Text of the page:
Moratoria on utility shutoffs and evictions reduced COVID-19 infection rates


Policies that helped financially struggling Americans stay in their homes and keep access to water and electricity during the COVID-19 pandemic also helped reduce the spread of the virus, according to a new analysis by Duke University researchers.

Eviction moratoria and relief from utility disconnections reduced COVID-19 cases by 8.2 percent from the onset of the pandemic through the end of November 2020, the authors found. The findings were published Monday as a National Bureau of Economic Research working paper.

Newly inaugurated President Joe Biden has proposed a $1.9 trillion relief package to provide rental and utility assistance for those hardest hit by the pandemic’s economic fallout.

“Staying at home, working and schooling remotely and social distancing have been critical in addressing this public health crisis,” said co-author Christopher Timmins, a professor of economics at Duke. “But complying with these measures is difficult when your home and access to water and electricity are at risk. Our analysis shows that measures to prevent evictions and utility disconnections work to reduce infections and deaths from COVID-19.”

The analysis utilized daily reports of confirmed COVID-19 infections in each of the United States’ 3,141 counties from March 1 to Nov. 28, 2020. Controlling for demographic, health and environmental factors, the interdisciplinary research team examined how the number of cases and deaths from COVID-19 was affected by policies intended to prevent evictions or shutoff of essential services such as water and electricity.

Specifically, the authors focused on the effects of local eviction and utility disconnection moratoria. Even after accounting for varied federal- and state-level interventions, local eviction moratoria reduced the number of COVID-19 cases by 3.8 percent and COVID-related deaths by 11 percent, the authors found. Utility disconnection moratoria reduced cases by 4.4 percent and deaths by 7.4 percent, they found.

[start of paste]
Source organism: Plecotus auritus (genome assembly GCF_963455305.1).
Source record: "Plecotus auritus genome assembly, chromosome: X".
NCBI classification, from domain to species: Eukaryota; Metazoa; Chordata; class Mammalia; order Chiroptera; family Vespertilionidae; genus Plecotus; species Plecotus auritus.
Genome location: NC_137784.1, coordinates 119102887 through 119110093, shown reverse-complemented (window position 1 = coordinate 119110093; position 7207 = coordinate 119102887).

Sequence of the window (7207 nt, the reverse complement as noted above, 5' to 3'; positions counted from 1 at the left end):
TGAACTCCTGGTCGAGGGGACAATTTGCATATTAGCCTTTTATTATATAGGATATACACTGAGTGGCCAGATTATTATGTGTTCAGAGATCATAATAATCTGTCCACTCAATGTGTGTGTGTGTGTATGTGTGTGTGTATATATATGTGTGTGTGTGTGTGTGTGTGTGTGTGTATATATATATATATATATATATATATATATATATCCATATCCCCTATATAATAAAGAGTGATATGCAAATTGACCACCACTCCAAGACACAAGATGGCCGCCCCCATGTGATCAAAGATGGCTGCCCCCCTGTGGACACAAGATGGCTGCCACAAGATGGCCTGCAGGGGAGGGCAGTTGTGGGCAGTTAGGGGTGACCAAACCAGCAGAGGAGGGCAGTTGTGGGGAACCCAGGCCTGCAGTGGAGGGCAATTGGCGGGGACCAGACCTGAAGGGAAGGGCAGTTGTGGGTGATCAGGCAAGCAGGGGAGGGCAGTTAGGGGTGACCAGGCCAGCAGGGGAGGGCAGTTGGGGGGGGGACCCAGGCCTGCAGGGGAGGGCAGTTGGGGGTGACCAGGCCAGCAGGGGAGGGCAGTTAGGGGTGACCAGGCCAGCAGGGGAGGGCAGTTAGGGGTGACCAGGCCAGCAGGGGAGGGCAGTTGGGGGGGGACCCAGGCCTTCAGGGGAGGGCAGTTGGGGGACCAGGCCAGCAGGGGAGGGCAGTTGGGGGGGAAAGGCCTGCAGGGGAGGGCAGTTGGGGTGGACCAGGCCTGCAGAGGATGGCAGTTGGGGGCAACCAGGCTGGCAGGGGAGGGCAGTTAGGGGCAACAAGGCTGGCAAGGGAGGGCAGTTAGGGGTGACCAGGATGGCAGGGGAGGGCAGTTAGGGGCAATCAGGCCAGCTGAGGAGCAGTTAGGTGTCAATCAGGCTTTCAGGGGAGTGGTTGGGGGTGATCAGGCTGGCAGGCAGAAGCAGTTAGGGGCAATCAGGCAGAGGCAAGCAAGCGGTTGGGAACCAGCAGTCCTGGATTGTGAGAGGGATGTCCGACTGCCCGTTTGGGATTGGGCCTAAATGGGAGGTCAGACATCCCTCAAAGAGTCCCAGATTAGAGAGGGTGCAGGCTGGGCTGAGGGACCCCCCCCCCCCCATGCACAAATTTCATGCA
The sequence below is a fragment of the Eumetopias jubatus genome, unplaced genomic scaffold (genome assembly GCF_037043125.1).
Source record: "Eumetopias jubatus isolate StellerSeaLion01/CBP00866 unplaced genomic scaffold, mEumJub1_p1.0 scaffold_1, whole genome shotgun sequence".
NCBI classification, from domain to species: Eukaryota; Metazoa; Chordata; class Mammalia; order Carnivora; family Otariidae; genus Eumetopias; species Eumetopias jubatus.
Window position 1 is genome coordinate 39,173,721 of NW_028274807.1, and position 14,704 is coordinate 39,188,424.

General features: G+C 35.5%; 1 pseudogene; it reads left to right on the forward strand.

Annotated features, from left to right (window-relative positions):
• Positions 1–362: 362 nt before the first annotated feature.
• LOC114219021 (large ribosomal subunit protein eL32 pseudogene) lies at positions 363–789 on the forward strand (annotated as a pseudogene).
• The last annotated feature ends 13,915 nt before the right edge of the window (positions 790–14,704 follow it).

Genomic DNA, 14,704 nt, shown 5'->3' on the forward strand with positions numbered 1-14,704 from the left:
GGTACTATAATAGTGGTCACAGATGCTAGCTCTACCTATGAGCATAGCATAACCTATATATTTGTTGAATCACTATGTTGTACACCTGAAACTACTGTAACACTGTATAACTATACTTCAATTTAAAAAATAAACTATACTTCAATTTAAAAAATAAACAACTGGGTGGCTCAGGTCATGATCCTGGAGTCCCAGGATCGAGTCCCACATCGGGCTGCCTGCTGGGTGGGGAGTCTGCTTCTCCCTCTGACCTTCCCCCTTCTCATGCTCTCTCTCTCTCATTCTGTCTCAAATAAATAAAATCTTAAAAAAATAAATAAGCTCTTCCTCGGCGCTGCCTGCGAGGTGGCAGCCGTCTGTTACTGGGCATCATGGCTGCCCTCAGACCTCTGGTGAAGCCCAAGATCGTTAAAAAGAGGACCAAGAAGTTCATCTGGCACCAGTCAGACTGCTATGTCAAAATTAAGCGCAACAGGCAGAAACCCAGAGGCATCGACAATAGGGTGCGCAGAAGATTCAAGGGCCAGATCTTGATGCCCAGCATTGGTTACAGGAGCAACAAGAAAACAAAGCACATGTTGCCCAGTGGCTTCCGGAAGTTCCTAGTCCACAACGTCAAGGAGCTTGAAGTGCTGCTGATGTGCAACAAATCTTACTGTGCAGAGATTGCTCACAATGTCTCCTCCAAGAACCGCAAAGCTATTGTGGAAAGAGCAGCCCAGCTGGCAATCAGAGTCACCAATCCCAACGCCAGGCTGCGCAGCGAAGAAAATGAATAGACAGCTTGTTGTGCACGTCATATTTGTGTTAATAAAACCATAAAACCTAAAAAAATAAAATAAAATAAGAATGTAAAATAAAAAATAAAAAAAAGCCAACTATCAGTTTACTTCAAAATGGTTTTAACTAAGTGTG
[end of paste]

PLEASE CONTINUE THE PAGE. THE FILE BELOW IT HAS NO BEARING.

Both types of measures have varied widely in duration and scope, often being introduced late in the pandemic. If such measures had been implemented nationwide on March 1, 2020, eviction moratoria would have resulted in a 14.2 percent decrease in cases and a decrease in deaths as high as 40.7 percent, the authors found. Utility shutoff moratoria would have cut infections by 8.7 percent and deaths by 14.8 percent, the study found.

The analysis is based on actual figures from those U.S. counties that enacted policies, which were then statistically extrapolated to the entire country. Though the 40 percent number may seem high, Timmins said that it can make sense because implementing these measures nationwide at the beginning of the pandemic would have a compounding effect as time progresses.

There’s also the practical effect of what happens when renters are evicted during the pandemic. Co-author Kay Jowers explained that members of an evicted household are often forced to share a living space with another household.

“That brings more people into closer contact with each other,” said Jowers, senior policy associate at Duke’s Nicholas Institute for Environmental Policy Solutions. “And in a lot of cases, those people are essential workers who can’t work from home, which creates the potential for further community spread.”

Many state and local housing precarity policies expired at the end of 2020 or will expire at the end of January. At the federal level, however, several measures are under consideration that could ease renters’ burdens.

Biden signed an executive order on his first day in office extending the federal eviction moratorium through March 31, 2021. The relief package he unveiled last week calls on Congress to further extend the moratorium through Sept. 30.

Biden is also proposing $25 billion in rental assistance for low- and moderate-income households that have experienced job losses during the pandemic. His relief package also includes $5 billion to help struggling renters cover utility bills. The funding would be in addition to a previously approved COVID relief measure that provides approximately $25 billion in emergency assistance to renters to help pay overdue rent and utility bills.

“Once a household is in a financial situation that requires deferring utility payments to pay for food or other essentials, they often enter a debt cycle that can put them at risk of losing their housing,” Jowers said. Jowers and Timmins are co-directors of Duke’s Environmental Justice Lab.

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